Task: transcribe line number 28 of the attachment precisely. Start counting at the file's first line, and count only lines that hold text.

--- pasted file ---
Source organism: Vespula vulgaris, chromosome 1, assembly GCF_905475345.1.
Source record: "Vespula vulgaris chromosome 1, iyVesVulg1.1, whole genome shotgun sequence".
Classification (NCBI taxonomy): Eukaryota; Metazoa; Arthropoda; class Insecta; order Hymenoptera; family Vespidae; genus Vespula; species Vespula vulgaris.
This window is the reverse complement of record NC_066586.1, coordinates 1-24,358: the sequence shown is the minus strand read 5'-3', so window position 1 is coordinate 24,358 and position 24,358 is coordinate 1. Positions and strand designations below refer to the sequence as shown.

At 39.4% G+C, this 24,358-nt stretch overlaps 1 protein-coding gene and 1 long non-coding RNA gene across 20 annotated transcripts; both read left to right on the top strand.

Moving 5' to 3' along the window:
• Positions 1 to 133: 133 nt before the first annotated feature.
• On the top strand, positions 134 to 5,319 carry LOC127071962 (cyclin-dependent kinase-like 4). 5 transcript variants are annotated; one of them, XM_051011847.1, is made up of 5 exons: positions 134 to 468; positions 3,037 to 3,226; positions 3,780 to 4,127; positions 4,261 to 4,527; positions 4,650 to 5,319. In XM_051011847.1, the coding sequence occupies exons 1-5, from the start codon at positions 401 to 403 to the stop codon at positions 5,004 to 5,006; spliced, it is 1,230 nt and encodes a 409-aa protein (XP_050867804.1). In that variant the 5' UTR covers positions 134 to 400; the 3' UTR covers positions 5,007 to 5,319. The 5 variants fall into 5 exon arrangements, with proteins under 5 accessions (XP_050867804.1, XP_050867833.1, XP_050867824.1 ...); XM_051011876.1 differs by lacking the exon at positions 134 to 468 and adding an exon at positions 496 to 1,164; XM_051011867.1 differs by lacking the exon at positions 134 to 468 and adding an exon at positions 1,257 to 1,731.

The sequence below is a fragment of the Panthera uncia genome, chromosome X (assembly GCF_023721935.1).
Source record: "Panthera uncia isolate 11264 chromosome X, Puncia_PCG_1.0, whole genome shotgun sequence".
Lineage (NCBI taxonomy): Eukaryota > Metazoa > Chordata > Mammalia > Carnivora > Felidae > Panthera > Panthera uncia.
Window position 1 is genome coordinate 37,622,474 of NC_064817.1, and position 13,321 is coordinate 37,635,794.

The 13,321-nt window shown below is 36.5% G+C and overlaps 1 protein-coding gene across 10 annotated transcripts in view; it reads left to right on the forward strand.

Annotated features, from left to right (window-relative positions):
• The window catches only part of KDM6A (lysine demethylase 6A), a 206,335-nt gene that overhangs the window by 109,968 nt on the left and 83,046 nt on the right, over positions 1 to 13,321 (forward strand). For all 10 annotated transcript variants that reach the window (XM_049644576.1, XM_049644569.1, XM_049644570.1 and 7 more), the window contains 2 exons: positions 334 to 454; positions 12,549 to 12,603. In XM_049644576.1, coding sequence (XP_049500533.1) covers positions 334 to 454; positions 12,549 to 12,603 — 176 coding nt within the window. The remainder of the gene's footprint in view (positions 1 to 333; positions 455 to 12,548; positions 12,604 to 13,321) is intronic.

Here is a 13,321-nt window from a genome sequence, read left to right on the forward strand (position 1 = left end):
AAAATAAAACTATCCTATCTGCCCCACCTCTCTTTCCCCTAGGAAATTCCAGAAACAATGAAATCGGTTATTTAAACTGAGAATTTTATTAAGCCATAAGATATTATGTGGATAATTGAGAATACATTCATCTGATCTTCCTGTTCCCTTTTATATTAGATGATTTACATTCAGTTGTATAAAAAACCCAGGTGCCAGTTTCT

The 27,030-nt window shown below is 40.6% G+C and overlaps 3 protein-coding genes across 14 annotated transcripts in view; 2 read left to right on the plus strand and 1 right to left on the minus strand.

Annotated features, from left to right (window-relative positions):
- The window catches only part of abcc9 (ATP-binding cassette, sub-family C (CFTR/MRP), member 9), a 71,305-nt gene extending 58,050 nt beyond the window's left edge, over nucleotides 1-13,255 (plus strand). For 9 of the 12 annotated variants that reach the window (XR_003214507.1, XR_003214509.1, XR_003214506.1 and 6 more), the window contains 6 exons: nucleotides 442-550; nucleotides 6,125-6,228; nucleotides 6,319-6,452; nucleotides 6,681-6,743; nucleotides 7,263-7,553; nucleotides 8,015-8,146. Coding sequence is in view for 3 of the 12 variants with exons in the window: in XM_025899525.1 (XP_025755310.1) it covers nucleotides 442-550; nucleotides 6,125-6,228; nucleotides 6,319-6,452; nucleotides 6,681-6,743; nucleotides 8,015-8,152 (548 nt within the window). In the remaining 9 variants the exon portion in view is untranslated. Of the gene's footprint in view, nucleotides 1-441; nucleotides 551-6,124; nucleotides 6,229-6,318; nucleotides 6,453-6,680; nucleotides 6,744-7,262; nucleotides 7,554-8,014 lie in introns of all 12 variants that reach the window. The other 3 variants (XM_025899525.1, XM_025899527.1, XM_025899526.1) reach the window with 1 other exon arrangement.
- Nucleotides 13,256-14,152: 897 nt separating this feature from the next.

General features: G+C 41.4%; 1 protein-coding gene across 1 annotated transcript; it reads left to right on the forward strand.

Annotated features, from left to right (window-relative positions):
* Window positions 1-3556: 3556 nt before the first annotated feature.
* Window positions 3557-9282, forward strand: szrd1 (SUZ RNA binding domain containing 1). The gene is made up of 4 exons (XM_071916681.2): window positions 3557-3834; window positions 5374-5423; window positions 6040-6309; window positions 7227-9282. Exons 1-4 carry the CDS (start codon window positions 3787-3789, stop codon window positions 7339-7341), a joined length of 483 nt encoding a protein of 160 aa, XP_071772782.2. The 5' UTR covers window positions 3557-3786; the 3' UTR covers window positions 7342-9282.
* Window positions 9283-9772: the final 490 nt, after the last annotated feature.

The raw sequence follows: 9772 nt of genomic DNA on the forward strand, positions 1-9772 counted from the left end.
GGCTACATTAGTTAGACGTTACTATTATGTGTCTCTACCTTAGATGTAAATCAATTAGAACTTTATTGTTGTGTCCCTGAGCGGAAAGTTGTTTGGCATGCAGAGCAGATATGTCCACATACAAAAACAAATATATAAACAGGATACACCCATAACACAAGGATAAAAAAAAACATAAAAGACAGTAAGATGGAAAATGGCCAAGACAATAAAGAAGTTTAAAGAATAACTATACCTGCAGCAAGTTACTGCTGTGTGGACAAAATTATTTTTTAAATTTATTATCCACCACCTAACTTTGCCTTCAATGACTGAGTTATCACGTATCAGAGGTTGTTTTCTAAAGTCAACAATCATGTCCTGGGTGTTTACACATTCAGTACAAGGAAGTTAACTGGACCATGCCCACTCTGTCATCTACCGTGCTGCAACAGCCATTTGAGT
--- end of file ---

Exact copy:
GGCTACATTAGTTAGACGTTACTATTATGTGTCTCTACCTTAGATGTAAATCAATTAGAACTTTATTGTTGTGTCCCTGAGCGGAAAGTTGTTTGGCATGCAGAGCAGATATGTCCACATACAAAAACAAATATATAAACAGGATACACCCATAACACAAGGATAAAAAAAAACATAAAAGACAGTAAGATGGAAAATGGCCAAGACAATAAAGAAGTTTAAAGAATAACTATACCTGCAGCAAGTTACTGCTGTGTGGACAAAATTATTTTTTAAATTTATTATCCACCACCTAACTTTGCCTTCAATGACTGAGTTATCACGTATCAGAGGTTGTTTTCTAAAGTCAACAATCATGTCCTGGGTGTTTACACATTCAGTACAAGGAAGTTAACTGGACCATGCCCACTCTGTCATCTACCGTGCTGCAACAGCCATTTGAGT